An ongoing dialogue on HIV/AIDS, infectious diseases,
February 13th, 2014
Jeter is Retiring, and Certain ID Doctors Are Getting Old(er)
And since it’s always risky to dwell on players from a certain team while living in Boston — I have friends for whom a central component of their identity is Hatred for the Yankees — this will be less about Jeter’s retirement and more about how the news made me feel.
In a word — old.
You see, I was at the game when Jeter hit his first major league home run — opening day in Cleveland, April 2 1996, weather a balmy 38 degrees. That was a remarkable year on many fronts, both personal and professional, as my daughter was born, Boston experienced its snowiest winter ever, HIV became suddenly treatable (How About That!), and well, the Yankees won the World Series, in part thanks to their rookie shortstop.
So what was it like to be an ID doctor 18 years ago? Let’s take a look at the Wayback Machine, and I caution those of a certain age that this is guaranteed to make you feel downright ancient:
- You were still doing gram stains in a hospital lab that was on the patient floors.
- Aminoglycosides were a regular part of “triples” — you know, amp, gent, clinda.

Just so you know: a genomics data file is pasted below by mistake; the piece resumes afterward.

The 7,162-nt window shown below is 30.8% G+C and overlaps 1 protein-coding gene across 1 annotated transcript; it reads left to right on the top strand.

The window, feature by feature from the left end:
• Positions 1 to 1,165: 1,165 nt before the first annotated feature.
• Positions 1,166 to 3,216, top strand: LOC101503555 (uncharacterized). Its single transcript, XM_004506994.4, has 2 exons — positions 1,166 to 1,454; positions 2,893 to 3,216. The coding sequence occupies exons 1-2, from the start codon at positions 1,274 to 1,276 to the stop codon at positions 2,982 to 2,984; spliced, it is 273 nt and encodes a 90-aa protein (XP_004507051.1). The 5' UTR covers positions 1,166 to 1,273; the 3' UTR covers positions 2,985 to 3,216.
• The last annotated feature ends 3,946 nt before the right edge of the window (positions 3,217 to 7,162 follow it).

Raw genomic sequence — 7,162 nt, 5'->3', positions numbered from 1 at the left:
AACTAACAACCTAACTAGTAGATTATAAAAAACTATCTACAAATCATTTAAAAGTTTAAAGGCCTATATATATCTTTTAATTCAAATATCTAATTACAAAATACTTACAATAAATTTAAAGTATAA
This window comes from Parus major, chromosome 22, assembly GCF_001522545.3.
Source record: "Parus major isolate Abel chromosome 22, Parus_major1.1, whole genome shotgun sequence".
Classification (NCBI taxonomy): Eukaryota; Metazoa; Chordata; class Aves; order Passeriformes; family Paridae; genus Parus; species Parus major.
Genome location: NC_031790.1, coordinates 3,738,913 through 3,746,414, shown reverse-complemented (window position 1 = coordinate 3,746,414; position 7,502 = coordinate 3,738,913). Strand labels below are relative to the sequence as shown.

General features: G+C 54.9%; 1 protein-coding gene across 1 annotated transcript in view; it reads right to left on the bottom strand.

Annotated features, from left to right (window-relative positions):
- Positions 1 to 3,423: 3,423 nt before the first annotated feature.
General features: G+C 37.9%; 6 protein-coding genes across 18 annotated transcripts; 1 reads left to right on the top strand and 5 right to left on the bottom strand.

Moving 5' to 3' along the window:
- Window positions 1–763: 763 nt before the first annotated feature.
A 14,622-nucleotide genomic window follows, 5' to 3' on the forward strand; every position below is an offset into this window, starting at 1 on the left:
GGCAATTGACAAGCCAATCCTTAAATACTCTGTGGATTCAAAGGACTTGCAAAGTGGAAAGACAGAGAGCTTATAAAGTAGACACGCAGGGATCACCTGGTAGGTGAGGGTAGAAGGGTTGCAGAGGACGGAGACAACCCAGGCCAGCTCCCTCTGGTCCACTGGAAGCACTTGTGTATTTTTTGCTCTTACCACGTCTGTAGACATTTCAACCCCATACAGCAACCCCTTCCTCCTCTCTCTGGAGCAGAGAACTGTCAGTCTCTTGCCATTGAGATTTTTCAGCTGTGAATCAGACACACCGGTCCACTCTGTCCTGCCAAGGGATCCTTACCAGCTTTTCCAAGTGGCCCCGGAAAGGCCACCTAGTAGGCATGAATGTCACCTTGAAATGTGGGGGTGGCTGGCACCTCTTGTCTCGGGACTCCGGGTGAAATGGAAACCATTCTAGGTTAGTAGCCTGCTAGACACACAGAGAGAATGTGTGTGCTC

- Amphotericin B had no liposomal formulation, and was co-administered with all kinds of magic potions (diphenhydramine, meperidine, hydrocortisone, pixie dust) to make it better tolerated.
- Erythromycin was used as an actual antibiotic — sometimes even intravenously.
- Ritonavir was used as an actual antiretroviral, and the dose was 600 mg twice daily (yes kids, you read that right).
- Severe C diff was extremely uncommon, and almost never happened in an outpatient.
- Community-acquired MRSA might be presented at an ID case conference given its rarity.
- There was hardly any vancomycin-resistant enterococcus — good thing, too, since there was no linezolid.
- If you wanted a quinolone to treat community-acquired pneumonia, you were out of luck — levofloxacin wasn’t approved until December 1996.
- If your patient needed indinavir, he/she needed to get it from a single mail-order pharmacy called “Statscript.”
- No echinocandins, oseltamivir, tigecycline, cefepime, daptomycin.
- Some days you spent half of your time on rounds looking for X-rays. These were actual films, viewed on a light box — or, if you were in the radiology department, on those noisy contraptions that rotated light boxes. (What did they do with those things?)
- These numbers/letters meant nothing: HLA-B*5701, HPTN 052, K65R, E138K, CCR5, CXCR4, Q80K, PrEP, TDF.
- Target vancomycin trough level: 5-10.
- Some people were actually taking ddC — which, despite the medical “information” from Dallas Buyers Club, was a pretty horrible medication.
- Best place for drug information was often the “PDR”. If you’ve never heard of it, don’t ask.
I could go on like this all day, but why not finish on a high note?